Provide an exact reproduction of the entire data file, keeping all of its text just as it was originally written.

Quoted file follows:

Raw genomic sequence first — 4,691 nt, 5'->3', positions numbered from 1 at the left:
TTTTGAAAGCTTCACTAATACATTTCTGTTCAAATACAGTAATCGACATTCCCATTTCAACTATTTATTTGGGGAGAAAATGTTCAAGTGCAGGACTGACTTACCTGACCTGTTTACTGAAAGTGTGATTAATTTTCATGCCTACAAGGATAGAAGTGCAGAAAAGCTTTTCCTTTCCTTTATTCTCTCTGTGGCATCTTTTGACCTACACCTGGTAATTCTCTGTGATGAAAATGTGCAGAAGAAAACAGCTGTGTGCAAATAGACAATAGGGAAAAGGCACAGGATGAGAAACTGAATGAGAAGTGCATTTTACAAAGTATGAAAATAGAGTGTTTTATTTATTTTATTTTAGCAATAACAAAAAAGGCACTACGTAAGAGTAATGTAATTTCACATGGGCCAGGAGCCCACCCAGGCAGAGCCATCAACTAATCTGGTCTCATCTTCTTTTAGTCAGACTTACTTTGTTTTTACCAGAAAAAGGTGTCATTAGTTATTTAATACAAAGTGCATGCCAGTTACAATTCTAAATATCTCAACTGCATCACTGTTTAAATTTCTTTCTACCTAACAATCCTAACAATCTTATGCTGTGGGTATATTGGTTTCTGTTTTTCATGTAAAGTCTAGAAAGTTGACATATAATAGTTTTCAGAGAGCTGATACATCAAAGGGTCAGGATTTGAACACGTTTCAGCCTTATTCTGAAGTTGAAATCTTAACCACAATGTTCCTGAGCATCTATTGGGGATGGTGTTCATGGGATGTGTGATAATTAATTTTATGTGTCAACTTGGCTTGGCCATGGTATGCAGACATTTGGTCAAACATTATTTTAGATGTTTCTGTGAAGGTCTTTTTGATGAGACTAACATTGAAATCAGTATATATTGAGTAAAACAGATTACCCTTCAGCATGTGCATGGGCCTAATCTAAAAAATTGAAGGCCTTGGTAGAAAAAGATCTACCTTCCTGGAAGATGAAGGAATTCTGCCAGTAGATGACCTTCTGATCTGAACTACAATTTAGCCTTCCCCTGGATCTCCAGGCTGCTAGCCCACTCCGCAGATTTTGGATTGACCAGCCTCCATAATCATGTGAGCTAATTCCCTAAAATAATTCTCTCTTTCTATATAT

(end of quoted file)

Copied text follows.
Raw genomic sequence first — 4,691 nt, 5'->3', positions numbered from 1 at the left:
TTTTGAAAGCTTCACTAATACATTTCTGTTCAAATACAGTAATCGACATTCCCATTTCAACTATTTATTTGGGGAGAAAATGTTCAAGTGCAGGACTGACTTACCTGACCTGTTTACTGAAAGTGTGATTAATTTTCATGCCTACAAGGATAGAAGTGCAGAAAAGCTTTTCCTTTCCTTTATTCTCTCTGTGGCATCTTTTGACCTACACCTGGTAATTCTCTGTGATGAAAATGTGCAGAAGAAAACAGCTGTGTGCAAATAGACAATAGGGAAAAGGCACAGGATGAGAAACTGAATGAGAAGTGCATTTTACAAAGTATGAAAATAGAGTGTTTTATTTATTTTATTTTAGCAATAACAAAAAAGGCACTACGTAAGAGTAATGTAATTTCACATGGGCCAGGAGCCCACCCAGGCAGAGCCATCAACTAATCTGGTCTCATCTTCTTTTAGTCAGACTTACTTTGTTTTTACCAGAAAAAGGTGTCATTAGTTATTTAATACAAAGTGCATGCCAGTTACAATTCTAAATATCTCAACTGCATCACTGTTTAAATTTCTTTCTACCTAACAATCCTAACAATCTTATGCTGTGGGTATATTGGTTTCTGTTTTTCATGTAAAGTCTAGAAAGTTGACATATAATAGTTTTCAGAGAGCTGATACATCAAAGGGTCAGGATTTGAACACGTTTCAGCCTTATTCTGAAGTTGAAATCTTAACCACAATGTTCCTGAGCATCTATTGGGGATGGTGTTCATGGGATGTGTGATAATTAATTTTATGTGTCAACTTGGCTTGGCCATGGTATGCAGACATTTGGTCAAACATTATTTTAGATGTTTCTGTGAAGGTCTTTTTGATGAGACTAACATTGAAATCAGTATATATTGAGTAAAACAGATTACCCTTCAGCATGTGCATGGGCCTAATCTAAAAAATTGAAGGCCTTGGTAGAAAAAGATCTACCTTCCTGGAAGATGAAGGAATTCTGCCAGTAGATGACCTTCTGATCTGAACTACAATTTAGCCTTCCCCTGGATCTCCAGGCTGCTAGCCCACTCCGCAGATTTTGGATTGACCAGCCTCCATAATCATGTGAGCTAATTCCCTAAAATAATTCTCTCTTTCTATATAT